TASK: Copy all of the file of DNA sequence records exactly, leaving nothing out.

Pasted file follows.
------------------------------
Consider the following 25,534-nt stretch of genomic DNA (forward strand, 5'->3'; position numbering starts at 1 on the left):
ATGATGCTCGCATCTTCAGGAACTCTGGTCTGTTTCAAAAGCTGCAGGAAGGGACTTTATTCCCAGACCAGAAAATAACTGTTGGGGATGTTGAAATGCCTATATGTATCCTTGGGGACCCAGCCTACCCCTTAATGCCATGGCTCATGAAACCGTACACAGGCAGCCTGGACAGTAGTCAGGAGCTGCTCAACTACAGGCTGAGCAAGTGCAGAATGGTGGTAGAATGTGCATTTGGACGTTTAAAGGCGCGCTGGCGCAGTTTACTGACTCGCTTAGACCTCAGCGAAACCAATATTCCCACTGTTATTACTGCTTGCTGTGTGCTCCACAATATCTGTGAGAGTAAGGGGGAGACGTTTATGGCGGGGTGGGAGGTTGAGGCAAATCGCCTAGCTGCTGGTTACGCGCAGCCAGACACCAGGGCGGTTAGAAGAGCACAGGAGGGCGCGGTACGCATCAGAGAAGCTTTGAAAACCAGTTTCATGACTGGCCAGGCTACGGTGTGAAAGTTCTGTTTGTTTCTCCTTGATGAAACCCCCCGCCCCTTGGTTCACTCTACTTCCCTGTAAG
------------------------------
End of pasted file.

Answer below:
Consider the following 25,534-nt stretch of genomic DNA (forward strand, 5'->3'; position numbering starts at 1 on the left):
ATGATGCTCGCATCTTCAGGAACTCTGGTCTGTTTCAAAAGCTGCAGGAAGGGACTTTATTCCCAGACCAGAAAATAACTGTTGGGGATGTTGAAATGCCTATATGTATCCTTGGGGACCCAGCCTACCCCTTAATGCCATGGCTCATGAAACCGTACACAGGCAGCCTGGACAGTAGTCAGGAGCTGCTCAACTACAGGCTGAGCAAGTGCAGAATGGTGGTAGAATGTGCATTTGGACGTTTAAAGGCGCGCTGGCGCAGTTTACTGACTCGCTTAGACCTCAGCGAAACCAATATTCCCACTGTTATTACTGCTTGCTGTGTGCTCCACAATATCTGTGAGAGTAAGGGGGAGACGTTTATGGCGGGGTGGGAGGTTGAGGCAAATCGCCTAGCTGCTGGTTACGCGCAGCCAGACACCAGGGCGGTTAGAAGAGCACAGGAGGGCGCGGTACGCATCAGAGAAGCTTTGAAAACCAGTTTCATGACTGGCCAGGCTACGGTGTGAAAGTTCTGTTTGTTTCTCCTTGATGAAACCCCCCGCCCCTTGGTTCACTCTACTTCCCTGTAAG